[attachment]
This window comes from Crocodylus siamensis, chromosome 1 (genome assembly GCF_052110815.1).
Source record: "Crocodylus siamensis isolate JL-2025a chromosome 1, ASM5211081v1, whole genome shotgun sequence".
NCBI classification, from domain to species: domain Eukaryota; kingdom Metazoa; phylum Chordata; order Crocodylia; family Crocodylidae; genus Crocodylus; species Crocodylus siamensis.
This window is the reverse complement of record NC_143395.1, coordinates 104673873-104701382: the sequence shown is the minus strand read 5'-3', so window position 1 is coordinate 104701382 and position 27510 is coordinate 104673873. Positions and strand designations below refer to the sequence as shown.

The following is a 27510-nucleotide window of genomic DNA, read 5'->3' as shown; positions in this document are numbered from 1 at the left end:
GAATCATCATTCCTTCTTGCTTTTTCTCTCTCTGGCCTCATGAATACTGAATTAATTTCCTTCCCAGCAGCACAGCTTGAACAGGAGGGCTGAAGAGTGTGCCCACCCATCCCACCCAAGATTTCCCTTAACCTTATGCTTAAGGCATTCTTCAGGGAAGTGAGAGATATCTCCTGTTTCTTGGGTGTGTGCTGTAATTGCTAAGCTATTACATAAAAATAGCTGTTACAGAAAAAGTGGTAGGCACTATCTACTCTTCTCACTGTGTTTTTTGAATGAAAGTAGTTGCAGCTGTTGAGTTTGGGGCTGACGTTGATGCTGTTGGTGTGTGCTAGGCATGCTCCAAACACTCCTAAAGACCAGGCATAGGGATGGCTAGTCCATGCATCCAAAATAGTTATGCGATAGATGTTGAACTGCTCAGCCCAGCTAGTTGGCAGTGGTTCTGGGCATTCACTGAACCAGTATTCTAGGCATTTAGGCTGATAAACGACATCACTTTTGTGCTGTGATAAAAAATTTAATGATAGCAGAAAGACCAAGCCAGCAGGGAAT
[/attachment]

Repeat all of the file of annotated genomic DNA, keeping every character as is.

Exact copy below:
This window comes from Crocodylus siamensis, chromosome 1 (genome assembly GCF_052110815.1).
Source record: "Crocodylus siamensis isolate JL-2025a chromosome 1, ASM5211081v1, whole genome shotgun sequence".
NCBI classification, from domain to species: domain Eukaryota; kingdom Metazoa; phylum Chordata; order Crocodylia; family Crocodylidae; genus Crocodylus; species Crocodylus siamensis.
This window is the reverse complement of record NC_143395.1, coordinates 104673873-104701382: the sequence shown is the minus strand read 5'-3', so window position 1 is coordinate 104701382 and position 27510 is coordinate 104673873. Positions and strand designations below refer to the sequence as shown.

The following is a 27510-nucleotide window of genomic DNA, read 5'->3' as shown; positions in this document are numbered from 1 at the left end:
GAATCATCATTCCTTCTTGCTTTTTCTCTCTCTGGCCTCATGAATACTGAATTAATTTCCTTCCCAGCAGCACAGCTTGAACAGGAGGGCTGAAGAGTGTGCCCACCCATCCCACCCAAGATTTCCCTTAACCTTATGCTTAAGGCATTCTTCAGGGAAGTGAGAGATATCTCCTGTTTCTTGGGTGTGTGCTGTAATTGCTAAGCTATTACATAAAAATAGCTGTTACAGAAAAAGTGGTAGGCACTATCTACTCTTCTCACTGTGTTTTTTGAATGAAAGTAGTTGCAGCTGTTGAGTTTGGGGCTGACGTTGATGCTGTTGGTGTGTGCTAGGCATGCTCCAAACACTCCTAAAGACCAGGCATAGGGATGGCTAGTCCATGCATCCAAAATAGTTATGCGATAGATGTTGAACTGCTCAGCCCAGCTAGTTGGCAGTGGTTCTGGGCATTCACTGAACCAGTATTCTAGGCATTTAGGCTGATAAACGACATCACTTTTGTGCTGTGATAAAAAATTTAATGATAGCAGAAAGACCAAGCCAGCAGGGAAT